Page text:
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Thursday, 6 August 2009

I’ve decided to risk being potentially political for this post, but be reassured that the politics is not the real point – the point is how business systems and processes can serve to undermine the original objectives for which they were established.

As part of the development of the trainingreality business, I’m focusing this month on securing public sector training contracts. As such, I’ve been online to fill in various forms to begin the process of becoming an approved supplier. The difference between those organisations with common sense approached and those with “cover their backsides” approaches is astonishing!

Starting with the positives, one organisation simply asked for the basics (as many private sector organisations do) – company registration number, VAT number, and so on. Simple stuff, aiming to get enough details so that future transactions can be administratively simpler. No problem.

Others are rather different though – convoluted mazes. This blog would be a mammoth read if I replicated even half of the 21 page “approved list application form” I’ve just completed, but here are a few highlights, with my thoughts…I’ve avoided commenting on the Health and Safety section, for my own health and safety.


Six questions over two pages (small font) asking me about whether I, or my companies, have been convicted of money laundering, fraud, bribery, corruption or conspiracy. The answer to that (and, as it happens, any other criminal charge) is a resounding no. But who would answer yes? And, if they did, could you trust them? More fundamentally of course, I’m of the slightly simple belief that if someone has been convicted of fraud, bribery, corruption and/or money laundering, I’d worry about how accurately they’d complete the form anyway.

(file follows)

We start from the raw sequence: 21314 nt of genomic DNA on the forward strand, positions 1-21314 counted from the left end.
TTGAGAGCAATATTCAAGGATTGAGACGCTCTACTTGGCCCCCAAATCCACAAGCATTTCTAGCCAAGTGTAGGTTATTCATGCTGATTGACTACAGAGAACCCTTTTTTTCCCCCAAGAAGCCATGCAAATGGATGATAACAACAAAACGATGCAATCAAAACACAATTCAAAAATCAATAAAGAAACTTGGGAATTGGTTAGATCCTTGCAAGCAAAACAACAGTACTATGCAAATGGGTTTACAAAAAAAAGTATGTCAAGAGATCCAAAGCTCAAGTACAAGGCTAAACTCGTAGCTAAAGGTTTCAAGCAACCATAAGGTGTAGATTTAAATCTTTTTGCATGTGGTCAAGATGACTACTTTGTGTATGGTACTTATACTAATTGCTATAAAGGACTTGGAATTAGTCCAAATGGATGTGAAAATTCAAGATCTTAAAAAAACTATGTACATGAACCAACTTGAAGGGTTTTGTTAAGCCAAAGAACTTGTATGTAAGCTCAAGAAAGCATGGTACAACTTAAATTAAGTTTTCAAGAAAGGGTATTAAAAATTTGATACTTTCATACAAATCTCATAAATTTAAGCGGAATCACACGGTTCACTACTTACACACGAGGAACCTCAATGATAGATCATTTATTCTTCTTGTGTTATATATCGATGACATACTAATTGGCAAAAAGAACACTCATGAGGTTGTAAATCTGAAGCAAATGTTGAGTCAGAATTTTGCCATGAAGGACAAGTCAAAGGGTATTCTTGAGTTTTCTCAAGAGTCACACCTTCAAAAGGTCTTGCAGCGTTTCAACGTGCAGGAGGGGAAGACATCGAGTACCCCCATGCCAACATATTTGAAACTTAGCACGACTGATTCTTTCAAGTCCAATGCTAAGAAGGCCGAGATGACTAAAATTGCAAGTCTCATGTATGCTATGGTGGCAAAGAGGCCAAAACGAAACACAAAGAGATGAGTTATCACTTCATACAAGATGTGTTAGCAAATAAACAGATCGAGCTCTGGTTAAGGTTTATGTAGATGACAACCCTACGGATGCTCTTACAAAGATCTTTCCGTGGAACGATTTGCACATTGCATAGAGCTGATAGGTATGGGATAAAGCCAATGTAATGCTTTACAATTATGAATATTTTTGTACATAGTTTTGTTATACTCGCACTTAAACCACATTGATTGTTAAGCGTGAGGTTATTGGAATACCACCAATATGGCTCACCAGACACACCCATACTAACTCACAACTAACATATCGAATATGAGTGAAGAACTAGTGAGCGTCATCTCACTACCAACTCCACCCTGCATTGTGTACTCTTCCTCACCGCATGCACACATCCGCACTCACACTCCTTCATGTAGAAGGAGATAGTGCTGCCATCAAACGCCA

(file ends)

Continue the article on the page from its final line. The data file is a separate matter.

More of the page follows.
Quoting 8 (yes, eight) pieces of legislation covering from the 1970’s to the Equality Act of 2006, I need to confirm that it is my policy to comply with them. Honestly, I have no idea – I’ve never read any of them. I would employ anyone with the right attitude and talents to do a good job for me and my clients. That’s it. Will that do as my “policy”?

Oh, and no, in the last three 3 years I’ve not been prosecuted for unlawful discrimination (but who knows…4 years ago…?!)


Four individual questions here, including requirements for attachments on the company environmental policy and 150 words on how our “processes and procedures” for environmental management are audited. Now, I run a small management training company, with an office at home and one off-site (essentially, borrowed as and when I need it). I recycle my paper, switch my computer off every night, and generally try hard to be green. But I can’t imagine wanting or needing to spend the time to write a policy about it.

It’s been a little rant today, but no apologies. Creating a paper trail is sometimes required, but is no replacement for (and should not try to replace) common sense, reference checks, and gut instinct. It’s like the immigration questions in the US where you can be asked if you are, or have been, a terrorist. Think about it…the objective is to stop people intent on terrorism entering the country, but, if you were intent on it, would you reply “yes”?

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